Why Christians love labels, and why we shouldn’t.

A few days ago I tweeted this.

Is it time to stop using term “Christians” so loosely esp. when it is used to imply that all Christians hold same stance e.g. on gay rights?

We love to give each other labels as it helps us know where we stand with each other. I know whether I can trust you when I ask if you support Rangers or Celtic. We know where you will stand on gay rights if you recognize yourself as an Evangelical.

Except more and more there is a growing attitude that how you label yourself isn’t as important as it once was. I can say I am a Christian and believe homosexuality is not a  sin. Someone else can say they are a Christian and believe it is. Image

This will then lead to two different opinions on things like equal rights and marriage. Vastly opposing directions, same label.

I’ve always been struck by how many different denominations there are. I’m not a world religion expert by any means but I wonder if other religions have as many denominations.

You can be a Christian and be Protestant, Roman Catholic, Methodist, Presbyterian, Baptist (which can mean vastly different things depending on whether you live in the US or UK), Pentecostal, Greek Orthodox, Brethren, Anabaptist, Messianic Judaism, Swedenborgianism (yeah I don’t know either), Universalist etc. etc.

When I was younger I always wondered why there were so many and why it mattered as I was pretty sure there wouldn’t be different churches in Heaven. Now as I have grown, my ideas of God have changed. My theology has changed greatly from when I first become a Christian to the place I find myself now. Some would even go as far as saying I’m not a Christian anymore because of my beliefs. Even so, it is clear that among all the Christians in the world, there are hundreds of different ideas on issues and even though I don’t think about Heaven in the same way I did a few years ago, I am pretty sure there won’t be hundreds of different denominations in the New Heavens and New Earth.

When we give something a label, we can become very defensive when something about our label is questioned. It’s like the label has become more important than the ideas that the label is supposed to point towards.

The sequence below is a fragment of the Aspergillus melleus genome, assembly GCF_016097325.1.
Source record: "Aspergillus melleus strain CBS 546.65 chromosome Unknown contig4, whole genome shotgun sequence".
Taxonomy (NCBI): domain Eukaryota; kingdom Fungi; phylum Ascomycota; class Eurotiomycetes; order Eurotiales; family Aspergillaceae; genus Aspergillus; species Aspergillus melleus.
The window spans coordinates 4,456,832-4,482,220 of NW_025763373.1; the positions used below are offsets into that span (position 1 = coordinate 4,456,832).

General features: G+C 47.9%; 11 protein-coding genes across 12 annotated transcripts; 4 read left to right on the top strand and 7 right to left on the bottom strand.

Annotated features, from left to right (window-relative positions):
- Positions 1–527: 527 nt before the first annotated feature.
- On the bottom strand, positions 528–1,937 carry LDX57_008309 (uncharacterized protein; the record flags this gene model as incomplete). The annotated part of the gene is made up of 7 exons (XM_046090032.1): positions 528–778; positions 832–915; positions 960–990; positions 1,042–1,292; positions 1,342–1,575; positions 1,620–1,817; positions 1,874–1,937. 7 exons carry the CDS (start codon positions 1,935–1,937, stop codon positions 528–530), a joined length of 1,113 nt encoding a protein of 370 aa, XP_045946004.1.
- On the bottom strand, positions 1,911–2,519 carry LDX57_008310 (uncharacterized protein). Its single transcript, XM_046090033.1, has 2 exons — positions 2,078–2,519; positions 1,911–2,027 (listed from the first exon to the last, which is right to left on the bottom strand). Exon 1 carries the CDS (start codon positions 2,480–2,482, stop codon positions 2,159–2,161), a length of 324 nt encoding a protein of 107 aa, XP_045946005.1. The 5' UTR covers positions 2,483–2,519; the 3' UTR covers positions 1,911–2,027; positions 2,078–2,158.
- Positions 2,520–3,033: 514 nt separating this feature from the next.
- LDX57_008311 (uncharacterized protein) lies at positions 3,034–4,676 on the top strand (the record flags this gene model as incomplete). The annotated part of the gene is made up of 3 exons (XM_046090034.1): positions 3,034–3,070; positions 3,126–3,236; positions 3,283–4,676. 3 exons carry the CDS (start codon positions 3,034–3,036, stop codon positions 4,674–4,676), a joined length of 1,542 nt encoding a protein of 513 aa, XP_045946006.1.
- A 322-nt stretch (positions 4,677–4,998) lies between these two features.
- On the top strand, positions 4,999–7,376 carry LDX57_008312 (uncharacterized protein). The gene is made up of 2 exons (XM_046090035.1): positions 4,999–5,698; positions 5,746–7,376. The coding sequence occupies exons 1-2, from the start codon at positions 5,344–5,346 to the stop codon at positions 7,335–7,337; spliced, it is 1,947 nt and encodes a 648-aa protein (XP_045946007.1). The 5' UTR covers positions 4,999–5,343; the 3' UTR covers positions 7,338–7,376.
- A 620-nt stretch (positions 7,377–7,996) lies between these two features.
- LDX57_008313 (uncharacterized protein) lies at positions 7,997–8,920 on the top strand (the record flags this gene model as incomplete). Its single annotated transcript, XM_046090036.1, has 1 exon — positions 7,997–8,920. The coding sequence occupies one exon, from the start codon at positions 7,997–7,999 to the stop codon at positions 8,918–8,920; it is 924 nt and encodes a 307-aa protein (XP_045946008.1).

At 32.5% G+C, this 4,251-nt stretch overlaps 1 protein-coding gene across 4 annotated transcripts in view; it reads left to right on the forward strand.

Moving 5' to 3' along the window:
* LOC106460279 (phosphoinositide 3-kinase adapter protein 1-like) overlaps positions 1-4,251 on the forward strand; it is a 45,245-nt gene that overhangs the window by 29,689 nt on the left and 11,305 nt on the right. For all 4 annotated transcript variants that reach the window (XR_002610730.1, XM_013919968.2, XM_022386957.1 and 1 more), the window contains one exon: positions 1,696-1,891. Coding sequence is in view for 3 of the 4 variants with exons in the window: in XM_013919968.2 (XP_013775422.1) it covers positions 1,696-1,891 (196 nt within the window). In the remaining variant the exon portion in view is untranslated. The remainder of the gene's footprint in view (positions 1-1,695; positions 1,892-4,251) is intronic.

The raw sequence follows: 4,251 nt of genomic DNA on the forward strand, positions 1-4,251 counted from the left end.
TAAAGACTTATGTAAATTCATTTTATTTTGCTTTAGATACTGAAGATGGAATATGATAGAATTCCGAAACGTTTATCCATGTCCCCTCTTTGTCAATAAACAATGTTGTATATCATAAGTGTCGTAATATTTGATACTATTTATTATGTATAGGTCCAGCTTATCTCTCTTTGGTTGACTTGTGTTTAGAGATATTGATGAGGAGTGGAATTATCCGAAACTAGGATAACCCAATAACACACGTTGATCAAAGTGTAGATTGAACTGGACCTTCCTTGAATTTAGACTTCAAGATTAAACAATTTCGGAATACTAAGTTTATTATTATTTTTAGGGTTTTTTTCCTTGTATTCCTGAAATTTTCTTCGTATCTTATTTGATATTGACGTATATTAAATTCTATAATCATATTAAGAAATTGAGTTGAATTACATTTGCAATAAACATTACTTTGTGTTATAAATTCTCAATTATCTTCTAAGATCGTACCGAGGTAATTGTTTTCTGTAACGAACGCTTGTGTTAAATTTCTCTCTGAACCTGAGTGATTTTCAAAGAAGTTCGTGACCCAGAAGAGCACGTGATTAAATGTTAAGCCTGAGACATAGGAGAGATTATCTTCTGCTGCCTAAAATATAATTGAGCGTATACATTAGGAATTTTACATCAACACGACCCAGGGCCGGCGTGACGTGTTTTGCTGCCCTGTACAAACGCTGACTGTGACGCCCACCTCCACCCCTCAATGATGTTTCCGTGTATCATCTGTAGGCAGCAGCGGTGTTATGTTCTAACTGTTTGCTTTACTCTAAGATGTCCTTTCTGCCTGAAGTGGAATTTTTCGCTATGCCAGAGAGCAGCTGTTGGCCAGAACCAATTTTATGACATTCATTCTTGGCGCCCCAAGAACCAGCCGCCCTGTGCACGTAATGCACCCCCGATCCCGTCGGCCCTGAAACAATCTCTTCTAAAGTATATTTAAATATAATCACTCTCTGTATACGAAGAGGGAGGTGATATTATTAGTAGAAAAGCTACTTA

I’m not calling for an end to all our denominations and to come under the one roof, except that, in a way I am.

Why can’t we hold our own denominations, while at the same time recognizing that we are all one part of the world wide catholic church?

Why can’t we start learning from each other and respecting that we can all be followers of Christ and still be part of the same family. I mean do you agree with everyone in your family? Maybe, maybe not, but I hope either way it doesn’t mean you consider your brother any less your brother because you disagree.

As Christians we should keep in mind that “we’ve all fallen short”. This means we’re on a playing field and when we start to assert exclusively that our ideas or politics are Jesus’ way, then we have missed the core of Jesus’s teaching. When we think that God is for Ulster or the USA or for whatever side you were simply “fortunate” enough to be born into, we’ve fallen short more than we know.

So I hold the belief that homosexuality is not a sin but I am still ready to share a meal, to pray with and to share life with someone who believes different.


Because I can learn from them too. Because I will never have it all figured out. (And where would be the fun if we could?) Because their beliefs don’t for me determine their worth. Because the greatest commandment is to love God and to love others.

As far as I can tell there are no stipulations to love.

Because when there are it ceases to be love and becomes control.

Perhaps our labels contribute more to control than love. Perhaps it’s time for a rethink.

I just haven’t thought of a name for it yet.

2 thoughts on “Why Christians love labels, and why we shouldn’t.

  1. Preach it, brother. Jesus preached love. Paul (the apostle, that is) preached unity. We need to learn from the best and follow suit. Jesus personally anointed Paul, and said others would know we were his followers by showing love to one another.

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